Plainer!!??? Jon steamed and greased the beast until it looked like something the cat had licked to death. Back to the stage where Jack agreed we’d gone too far. "We’ve crossed that fine line between unattractive woman and escapee from the asylum" he mused. We achieved a balance.
Make-up — the final frontier. Once again the problem was Edna’s unadorned look. I brag a degree in painting from Pratt Institute, and I’ve been Maybellining my face since my first drag role in 1971, but I had no idea how to make a man look like a woman wearing almost no make-up. Fate tossed us a gift. My hairdresser had to fly home for family matters, asking a friend to fill in. Tattooed Aussie, Justen Brosnan, arrived in my dressing room to find me struggling. "When I was young putting on eyeliner was simple", I griped. "Not only could I see, but I didn’t have to paint straight lines over crumpled brown paper bags." Turned out Justen was really a make-up artist doing hair a favor. He knew just how to bring Edna to life.
So, how does it all play out? Six days a week, (twice on Wednesdays and Saturdays), I arrive at the theater two hours before the performance. I shave my beard and eyebrows, apply a thick layer of foundation makeup to my face and chest over which Justen paints Edna’s innocent visage. Around that time the cast begins to appear at my dressing room. Some come in to talk, others to eat their take-out dinners. Others come to nap on my couch or listen to music or see what snacks "the old lady" has lying around her room. Half an hour before curtain, Keith, my dresser, brings me stockings and petty pants, then trusses my chest tightly in an Ace bandage to create cleavage before zipping me into the bodysuit. Hairdressing Jon joins us to pin curl and wig cap my head before placing the first of the five progressive wigs. Then it’s into my slip and housecoat. Anklets and scuffies are next. The final touch is a Lady Timex watch and a modest wedding ring. Turning to look in the mirror I shake my head in daily disbelief. Harvey is gone. Long live Edna Turnblad.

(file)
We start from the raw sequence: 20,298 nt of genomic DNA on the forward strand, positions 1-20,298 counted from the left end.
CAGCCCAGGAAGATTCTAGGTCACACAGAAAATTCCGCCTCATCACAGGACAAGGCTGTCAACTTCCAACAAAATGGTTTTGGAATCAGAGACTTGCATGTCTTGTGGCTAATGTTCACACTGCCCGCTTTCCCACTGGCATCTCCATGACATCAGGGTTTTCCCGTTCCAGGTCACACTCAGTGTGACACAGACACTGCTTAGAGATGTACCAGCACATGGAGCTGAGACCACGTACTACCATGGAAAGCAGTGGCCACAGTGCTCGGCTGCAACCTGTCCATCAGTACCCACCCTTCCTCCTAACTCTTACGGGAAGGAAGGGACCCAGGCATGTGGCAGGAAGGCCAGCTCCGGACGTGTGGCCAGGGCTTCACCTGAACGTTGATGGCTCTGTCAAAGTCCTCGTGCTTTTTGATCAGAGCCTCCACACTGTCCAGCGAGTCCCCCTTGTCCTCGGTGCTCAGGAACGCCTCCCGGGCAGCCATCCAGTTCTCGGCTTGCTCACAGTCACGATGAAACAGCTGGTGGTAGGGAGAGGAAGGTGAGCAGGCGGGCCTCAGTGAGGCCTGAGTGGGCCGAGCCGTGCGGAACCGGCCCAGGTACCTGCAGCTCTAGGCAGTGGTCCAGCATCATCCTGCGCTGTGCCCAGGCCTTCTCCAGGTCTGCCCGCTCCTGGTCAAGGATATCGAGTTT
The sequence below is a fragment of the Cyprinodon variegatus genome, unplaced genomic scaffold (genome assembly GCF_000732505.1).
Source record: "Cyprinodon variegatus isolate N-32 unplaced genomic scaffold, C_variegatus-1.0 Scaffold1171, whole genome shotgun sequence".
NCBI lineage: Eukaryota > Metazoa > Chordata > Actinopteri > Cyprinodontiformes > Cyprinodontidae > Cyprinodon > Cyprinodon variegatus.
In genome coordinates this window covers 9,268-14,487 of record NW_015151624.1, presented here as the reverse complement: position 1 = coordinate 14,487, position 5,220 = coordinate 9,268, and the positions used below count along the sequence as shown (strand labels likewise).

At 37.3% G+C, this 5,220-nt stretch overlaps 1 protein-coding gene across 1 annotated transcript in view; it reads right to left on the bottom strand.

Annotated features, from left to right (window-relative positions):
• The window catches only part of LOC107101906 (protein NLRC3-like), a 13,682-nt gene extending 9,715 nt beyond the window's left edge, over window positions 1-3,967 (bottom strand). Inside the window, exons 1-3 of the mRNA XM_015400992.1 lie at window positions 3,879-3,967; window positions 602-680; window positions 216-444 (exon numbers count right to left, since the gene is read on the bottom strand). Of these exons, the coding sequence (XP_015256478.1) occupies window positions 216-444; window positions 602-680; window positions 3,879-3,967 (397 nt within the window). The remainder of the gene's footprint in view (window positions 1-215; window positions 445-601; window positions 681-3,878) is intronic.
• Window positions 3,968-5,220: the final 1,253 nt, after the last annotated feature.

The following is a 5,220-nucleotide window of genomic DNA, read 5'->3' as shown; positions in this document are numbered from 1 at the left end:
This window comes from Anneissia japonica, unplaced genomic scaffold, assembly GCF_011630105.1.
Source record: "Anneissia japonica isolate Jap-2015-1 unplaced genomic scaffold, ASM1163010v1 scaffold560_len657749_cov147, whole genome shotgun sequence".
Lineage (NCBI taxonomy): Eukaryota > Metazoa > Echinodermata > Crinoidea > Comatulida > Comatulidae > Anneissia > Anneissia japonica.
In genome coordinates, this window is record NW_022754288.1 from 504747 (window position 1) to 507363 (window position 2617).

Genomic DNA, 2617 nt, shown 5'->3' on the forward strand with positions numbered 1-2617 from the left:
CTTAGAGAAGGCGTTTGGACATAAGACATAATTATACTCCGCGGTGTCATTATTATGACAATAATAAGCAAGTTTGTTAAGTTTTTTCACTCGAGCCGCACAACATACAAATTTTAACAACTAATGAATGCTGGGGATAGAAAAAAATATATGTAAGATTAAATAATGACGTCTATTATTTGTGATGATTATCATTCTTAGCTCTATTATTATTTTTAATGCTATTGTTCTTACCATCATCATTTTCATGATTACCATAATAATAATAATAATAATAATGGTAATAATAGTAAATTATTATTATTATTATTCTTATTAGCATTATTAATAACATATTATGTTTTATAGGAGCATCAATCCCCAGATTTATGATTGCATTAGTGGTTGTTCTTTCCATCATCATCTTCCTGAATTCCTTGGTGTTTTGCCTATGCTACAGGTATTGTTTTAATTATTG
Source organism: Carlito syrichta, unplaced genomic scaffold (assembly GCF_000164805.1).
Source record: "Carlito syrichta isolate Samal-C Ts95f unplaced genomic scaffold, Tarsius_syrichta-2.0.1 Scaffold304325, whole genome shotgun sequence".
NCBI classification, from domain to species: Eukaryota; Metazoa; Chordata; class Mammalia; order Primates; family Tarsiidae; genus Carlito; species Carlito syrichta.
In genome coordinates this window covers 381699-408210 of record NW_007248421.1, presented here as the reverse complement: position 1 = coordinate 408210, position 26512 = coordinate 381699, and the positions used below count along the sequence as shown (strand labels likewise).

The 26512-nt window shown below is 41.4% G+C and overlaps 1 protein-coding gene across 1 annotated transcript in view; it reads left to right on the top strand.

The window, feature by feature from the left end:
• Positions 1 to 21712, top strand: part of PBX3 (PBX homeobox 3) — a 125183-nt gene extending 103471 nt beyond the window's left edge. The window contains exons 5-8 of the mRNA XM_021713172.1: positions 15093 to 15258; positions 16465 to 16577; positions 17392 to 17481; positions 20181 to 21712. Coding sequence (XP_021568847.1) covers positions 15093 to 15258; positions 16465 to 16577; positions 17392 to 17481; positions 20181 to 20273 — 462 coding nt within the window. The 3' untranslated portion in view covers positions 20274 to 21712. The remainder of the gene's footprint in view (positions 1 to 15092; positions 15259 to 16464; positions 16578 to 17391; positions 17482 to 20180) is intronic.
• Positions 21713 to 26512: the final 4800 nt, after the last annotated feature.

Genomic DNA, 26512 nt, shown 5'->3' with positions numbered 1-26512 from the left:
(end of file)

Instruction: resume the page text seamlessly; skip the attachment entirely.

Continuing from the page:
How different are we from each other? Edna loves to be photographed, but out of drag I have developed camera shyness. Edna flirts with anything that moves, but I find myself blushing if a stranger says Hi. Once, when being complimented on my performance I caught myself saying, "I’ll tell Edna how much you enjoyed the show." Even our sense of balance is different. Due to the redistributed weight of the costume, I cannot perform my dance moves unless wearing the body-suit.
The performance was well under way one evening when I tiptoed silently behind the scenery to cross from one side of the stage to the other. Suddenly, from the shadows, a set of muscular arms encircled and pulled me in. The brawny stagehand cupped my mammoth breasts in his palms, his whiskers brushed my cheek and his breath blew steam against my neck. "If these were real, do you know what I’d do?"
I laughed and pulled away, blushing with pride. "Oh, yeah" I thought in Mae Westian delight. "Edna’s on tonight."